UTXO vs global state

posted on 20 Nov 2019

EVM and Bitcoin Script are equally expressive if speaking strictly of which pure functions they can compute. The important way in which the two programming environments are different is unrelated to turing completeness, which has outlived its allowance as a layman’s catch-all for “programmable”.

To start, EVM is not turing complete if there is a block gas limit. That is the function of the gas limit, to bound the computation time and guarantee that the algorithm terminates. It is even a principle of EVM contract design that functions should be guaranteed to terminate using a constant worst-case gas, whenever possible.

Conversely, Bitcoin Script can reasonably be called turing complete if you consider transaction size as a cost resource metric like gas. In this formulation, it’s clearer that truly arbitrary computations are not a feature of either environment.

So what about the environment really matters?

The EVM has global state and ability for distinct objects to atomically interact with each other without pre-transaction coordination. You can fill-or-kill arbitrary interactions across distinct applications which are completely unaware of each other. This is the key new financial primitive. Bitcoin Script does not have a OP_BALANCE to query an object outside of the output atomically, let alone an atomic OP_CALL in a synchronous global runtime.

This is the concrete advantage the EVM has when it comes to being able to implement defi “gadgets”. It has to do with the fact that A and B can synchronously and atomically call each other and cause native state changes either way, even if one is deployed with no knowledge of the other.

Bitcoin script has no global state and all secondary protocols are overlays must be aware of each other to interact. Bitcoin script is a local pure function of data given with the transaction (except for a few state header state variables like timestamp which take constant space and remain constant while evaluating a single block).

On the other hand, Bitcoin Script has an advantage that even its advocates do not highlight, instead seeking to convince others of the expressive power of the script, which is not convincing because it misses the point of EVM-likes.

What UTXO/Script advocates should be highlighting is that UTXO is maximally parallel by design. An algorithm exists to validate a UTXO block (and even the entire chain) in just O(log n) depth. UTXO prohibits cross-object interaction and the bitcoin “clears” completely from each of the inputs, which can have no bearing on the form of the outputs. This allows UTXO to scale horizontally. Bitcoin script is maximally sharded by default.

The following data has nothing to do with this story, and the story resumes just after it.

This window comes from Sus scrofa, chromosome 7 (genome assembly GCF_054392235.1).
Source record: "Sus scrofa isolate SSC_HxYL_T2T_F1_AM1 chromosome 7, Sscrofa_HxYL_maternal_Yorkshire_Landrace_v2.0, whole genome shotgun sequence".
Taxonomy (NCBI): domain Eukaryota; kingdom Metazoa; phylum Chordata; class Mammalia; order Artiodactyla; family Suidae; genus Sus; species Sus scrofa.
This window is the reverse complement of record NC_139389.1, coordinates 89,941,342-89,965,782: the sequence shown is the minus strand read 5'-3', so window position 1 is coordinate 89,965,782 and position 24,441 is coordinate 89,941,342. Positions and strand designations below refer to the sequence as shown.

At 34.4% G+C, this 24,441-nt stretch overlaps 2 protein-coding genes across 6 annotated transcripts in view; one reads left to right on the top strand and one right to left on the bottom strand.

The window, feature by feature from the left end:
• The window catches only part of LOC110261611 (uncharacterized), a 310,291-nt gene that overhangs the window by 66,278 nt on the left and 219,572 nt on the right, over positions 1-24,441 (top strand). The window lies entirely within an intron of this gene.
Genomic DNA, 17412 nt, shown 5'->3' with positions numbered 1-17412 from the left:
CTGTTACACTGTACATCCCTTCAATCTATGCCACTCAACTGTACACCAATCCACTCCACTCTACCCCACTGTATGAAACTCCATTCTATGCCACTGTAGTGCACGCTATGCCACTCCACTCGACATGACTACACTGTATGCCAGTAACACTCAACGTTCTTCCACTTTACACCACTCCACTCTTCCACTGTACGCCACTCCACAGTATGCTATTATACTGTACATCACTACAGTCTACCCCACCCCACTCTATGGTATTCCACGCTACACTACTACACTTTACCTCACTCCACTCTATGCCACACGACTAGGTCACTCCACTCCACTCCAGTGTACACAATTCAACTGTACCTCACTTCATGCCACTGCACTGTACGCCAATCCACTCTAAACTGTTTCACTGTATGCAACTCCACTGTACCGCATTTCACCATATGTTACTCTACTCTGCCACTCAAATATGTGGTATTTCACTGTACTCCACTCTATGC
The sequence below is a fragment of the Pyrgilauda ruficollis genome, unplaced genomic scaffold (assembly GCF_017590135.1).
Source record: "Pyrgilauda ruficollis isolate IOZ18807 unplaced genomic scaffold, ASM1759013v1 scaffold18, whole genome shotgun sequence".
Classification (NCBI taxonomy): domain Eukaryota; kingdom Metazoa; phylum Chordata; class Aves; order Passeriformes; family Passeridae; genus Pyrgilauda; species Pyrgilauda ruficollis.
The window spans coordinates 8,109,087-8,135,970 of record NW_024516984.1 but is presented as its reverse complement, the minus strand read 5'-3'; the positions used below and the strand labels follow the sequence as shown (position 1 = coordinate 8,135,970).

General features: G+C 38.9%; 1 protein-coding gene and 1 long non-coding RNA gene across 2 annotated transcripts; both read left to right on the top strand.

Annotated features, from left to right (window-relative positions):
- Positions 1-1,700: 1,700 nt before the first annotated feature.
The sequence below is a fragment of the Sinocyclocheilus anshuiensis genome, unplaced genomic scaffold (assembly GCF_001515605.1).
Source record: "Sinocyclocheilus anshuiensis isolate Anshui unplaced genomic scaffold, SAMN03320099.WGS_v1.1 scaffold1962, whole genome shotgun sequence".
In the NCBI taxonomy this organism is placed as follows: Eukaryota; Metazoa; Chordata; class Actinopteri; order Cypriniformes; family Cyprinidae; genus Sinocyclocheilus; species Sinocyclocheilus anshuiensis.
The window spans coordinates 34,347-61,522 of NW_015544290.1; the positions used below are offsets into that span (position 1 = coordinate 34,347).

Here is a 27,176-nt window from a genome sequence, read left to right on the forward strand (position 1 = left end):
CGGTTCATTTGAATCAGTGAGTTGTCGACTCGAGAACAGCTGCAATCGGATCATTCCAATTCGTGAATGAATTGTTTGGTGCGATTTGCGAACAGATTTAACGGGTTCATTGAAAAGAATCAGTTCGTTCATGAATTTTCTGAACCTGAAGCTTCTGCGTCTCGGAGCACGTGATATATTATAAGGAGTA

Evaluating a block in the UTXO model (evaluation and then merkelization) requires O(n log n) work, which can be spread over O(n) processors to a depth of just O(log n). This is massively parallel. The key to achieving O(log n) depth is to utilize an algorithm that can evaluate any subsequence of transactions and return a partial result not just of “unspent outputs” but also “needed inputs”. The reader is encouraged to study various parallel prefix sum algorithms for a hint.

Evaluating an EVM block also requires O(log n) work, but while the merkelization step even for the state trie can be spread over O(n) processors yielding O(log n) depth, the actual evaluation of transaction logic must be done in-order and cannot in general be parallelized, forcing O(n) depth. This falls out of the feature that EVM objects can call each other arbitrarily and manipulate state depending on the result.

In fact, sharding for EVM only allows speeding up validation by a factor proportional to number of shards. This is still O(n/k) critical path runtime. It does not give a log-time algorithm for validating an arbitrary sequence of transactions.

There is no point to a UTXO system with a small block size.


The O(log n) depth validation algorithm for a UTXO chain cannot be applied to EVM-like arbitrary state transitions in general. But Bitcoin Script cannot capitalize on this strategy to thread state through transactions even if such a strategy were to exist for that application. The process of validating logically dependent sequential transactions can be parallelized when the right associative binary operator can be defined. Usually this requires engineering the right auxiliary data structure…